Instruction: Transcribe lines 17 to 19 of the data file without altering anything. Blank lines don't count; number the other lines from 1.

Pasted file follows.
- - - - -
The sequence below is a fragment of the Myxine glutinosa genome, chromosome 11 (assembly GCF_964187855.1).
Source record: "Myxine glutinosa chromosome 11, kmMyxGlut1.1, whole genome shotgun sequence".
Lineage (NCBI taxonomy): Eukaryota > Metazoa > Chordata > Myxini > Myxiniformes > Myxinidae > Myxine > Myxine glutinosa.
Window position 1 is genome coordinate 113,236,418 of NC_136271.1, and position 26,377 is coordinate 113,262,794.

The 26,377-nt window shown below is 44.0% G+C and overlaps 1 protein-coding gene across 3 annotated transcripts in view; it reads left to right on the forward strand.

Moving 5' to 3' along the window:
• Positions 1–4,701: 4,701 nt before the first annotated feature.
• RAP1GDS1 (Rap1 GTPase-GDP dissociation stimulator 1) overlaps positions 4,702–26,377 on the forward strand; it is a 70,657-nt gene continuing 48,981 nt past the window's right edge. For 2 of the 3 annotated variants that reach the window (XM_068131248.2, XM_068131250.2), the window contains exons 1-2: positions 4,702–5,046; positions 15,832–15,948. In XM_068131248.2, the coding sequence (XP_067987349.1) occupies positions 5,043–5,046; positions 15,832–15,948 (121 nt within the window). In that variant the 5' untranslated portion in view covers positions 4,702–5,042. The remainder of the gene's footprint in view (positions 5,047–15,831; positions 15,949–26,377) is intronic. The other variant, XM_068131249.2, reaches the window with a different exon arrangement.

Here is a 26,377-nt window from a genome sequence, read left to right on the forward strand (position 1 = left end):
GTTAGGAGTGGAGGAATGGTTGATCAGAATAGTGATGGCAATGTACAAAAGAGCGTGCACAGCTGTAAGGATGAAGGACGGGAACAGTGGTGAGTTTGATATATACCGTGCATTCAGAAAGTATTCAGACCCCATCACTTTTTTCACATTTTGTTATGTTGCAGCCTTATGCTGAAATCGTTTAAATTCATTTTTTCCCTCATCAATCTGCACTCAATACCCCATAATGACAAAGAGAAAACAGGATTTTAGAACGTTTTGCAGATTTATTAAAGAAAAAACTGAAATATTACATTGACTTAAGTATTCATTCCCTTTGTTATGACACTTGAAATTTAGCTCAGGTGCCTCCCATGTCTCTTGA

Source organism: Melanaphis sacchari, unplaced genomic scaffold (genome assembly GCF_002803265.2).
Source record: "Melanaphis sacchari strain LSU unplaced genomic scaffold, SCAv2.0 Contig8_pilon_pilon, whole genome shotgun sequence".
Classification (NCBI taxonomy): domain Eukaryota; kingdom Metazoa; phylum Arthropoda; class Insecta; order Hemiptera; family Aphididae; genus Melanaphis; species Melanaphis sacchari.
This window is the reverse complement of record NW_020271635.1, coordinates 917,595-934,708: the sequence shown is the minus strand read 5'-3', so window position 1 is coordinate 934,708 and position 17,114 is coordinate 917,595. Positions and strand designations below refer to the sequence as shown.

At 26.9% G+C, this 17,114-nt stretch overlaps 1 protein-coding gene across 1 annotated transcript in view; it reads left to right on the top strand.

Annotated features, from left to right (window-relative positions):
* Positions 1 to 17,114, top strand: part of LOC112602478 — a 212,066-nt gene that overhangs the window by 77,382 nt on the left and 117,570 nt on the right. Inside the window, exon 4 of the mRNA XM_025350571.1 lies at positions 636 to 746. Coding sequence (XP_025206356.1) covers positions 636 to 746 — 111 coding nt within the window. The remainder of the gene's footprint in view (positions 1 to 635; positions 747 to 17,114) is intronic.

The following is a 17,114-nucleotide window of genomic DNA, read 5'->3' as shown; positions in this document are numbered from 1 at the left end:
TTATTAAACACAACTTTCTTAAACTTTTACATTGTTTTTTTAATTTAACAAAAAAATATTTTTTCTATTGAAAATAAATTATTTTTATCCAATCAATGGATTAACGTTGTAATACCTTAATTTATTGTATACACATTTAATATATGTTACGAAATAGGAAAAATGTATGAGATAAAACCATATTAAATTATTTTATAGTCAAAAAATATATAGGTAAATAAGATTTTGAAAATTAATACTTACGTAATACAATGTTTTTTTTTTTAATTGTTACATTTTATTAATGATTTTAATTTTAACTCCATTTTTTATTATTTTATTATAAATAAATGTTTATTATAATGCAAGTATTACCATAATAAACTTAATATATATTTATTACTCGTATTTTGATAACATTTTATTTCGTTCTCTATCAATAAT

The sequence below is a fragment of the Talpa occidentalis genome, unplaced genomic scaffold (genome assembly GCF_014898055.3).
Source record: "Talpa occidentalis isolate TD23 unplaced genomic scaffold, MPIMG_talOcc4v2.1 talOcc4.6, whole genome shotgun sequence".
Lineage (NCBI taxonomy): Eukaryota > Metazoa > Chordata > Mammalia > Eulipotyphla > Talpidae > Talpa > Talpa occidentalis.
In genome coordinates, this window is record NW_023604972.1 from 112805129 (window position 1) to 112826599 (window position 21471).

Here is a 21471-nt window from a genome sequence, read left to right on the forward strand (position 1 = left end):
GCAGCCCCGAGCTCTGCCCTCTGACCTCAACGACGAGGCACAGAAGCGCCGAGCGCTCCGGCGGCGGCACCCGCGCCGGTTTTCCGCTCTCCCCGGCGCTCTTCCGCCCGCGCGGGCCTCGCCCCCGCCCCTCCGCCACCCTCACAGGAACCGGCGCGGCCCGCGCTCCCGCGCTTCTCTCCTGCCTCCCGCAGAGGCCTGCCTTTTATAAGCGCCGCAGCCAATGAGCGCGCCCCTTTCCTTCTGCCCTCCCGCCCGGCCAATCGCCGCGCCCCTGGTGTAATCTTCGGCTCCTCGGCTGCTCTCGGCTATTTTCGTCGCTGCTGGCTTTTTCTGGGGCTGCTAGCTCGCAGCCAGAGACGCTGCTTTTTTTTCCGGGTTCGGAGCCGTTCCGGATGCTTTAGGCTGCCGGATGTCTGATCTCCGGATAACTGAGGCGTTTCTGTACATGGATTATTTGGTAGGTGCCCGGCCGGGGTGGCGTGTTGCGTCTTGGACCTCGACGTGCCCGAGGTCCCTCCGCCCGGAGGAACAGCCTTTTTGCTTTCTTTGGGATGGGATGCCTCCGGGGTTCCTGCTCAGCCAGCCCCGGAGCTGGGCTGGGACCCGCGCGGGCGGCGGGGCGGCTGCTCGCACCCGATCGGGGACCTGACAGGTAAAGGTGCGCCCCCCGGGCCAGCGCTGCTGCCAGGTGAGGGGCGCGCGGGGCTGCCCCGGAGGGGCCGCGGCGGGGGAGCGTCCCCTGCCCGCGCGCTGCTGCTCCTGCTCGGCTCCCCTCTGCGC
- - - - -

* Positions 1 to 17,114, top strand: part of LOC112602478 — a 212,066-nt gene that overhangs the window by 77,382 nt on the left and 117,570 nt on the right. Inside the window, exon 4 of the mRNA XM_025350571.1 lies at positions 636 to 746. Coding sequence (XP_025206356.1) covers positions 636 to 746 — 111 coding nt within the window. The remainder of the gene's footprint in view (positions 1 to 635; positions 747 to 17,114) is intronic.

The following is a 17,114-nucleotide window of genomic DNA, read 5'->3' as shown; positions in this document are numbered from 1 at the left end:
TTATTAAACACAACTTTCTTAAACTTTTACATTGTTTTTTTAATTTAACAAAAAAATATTTTTTCTATTGAAAATAAATTATTTTTATCCAATCAATGGATTAACGTTGTAATACCTTAATTTATTGTATACACATTTAATATATGTTACGAAATAGGAAAAATGTATGAGATAAAACCATATTAAATTATTTTATAGTCAAAAAATATATAGGTAAATAAGATTTTGAAAATTAATACTTACGTAATACAATGTTTTTTTTTTTAATTGTTACATTTTATTAATGATTTTAATTTTAACTCCATTTTTTATTATTTTATTATAAATAAATGTTTATTATAATGCAAGTATTACCATAATAAACTTAATATATATTTATTACTCGTATTTTGATAACATTTTATTTCGTTCTCTATCAATAAT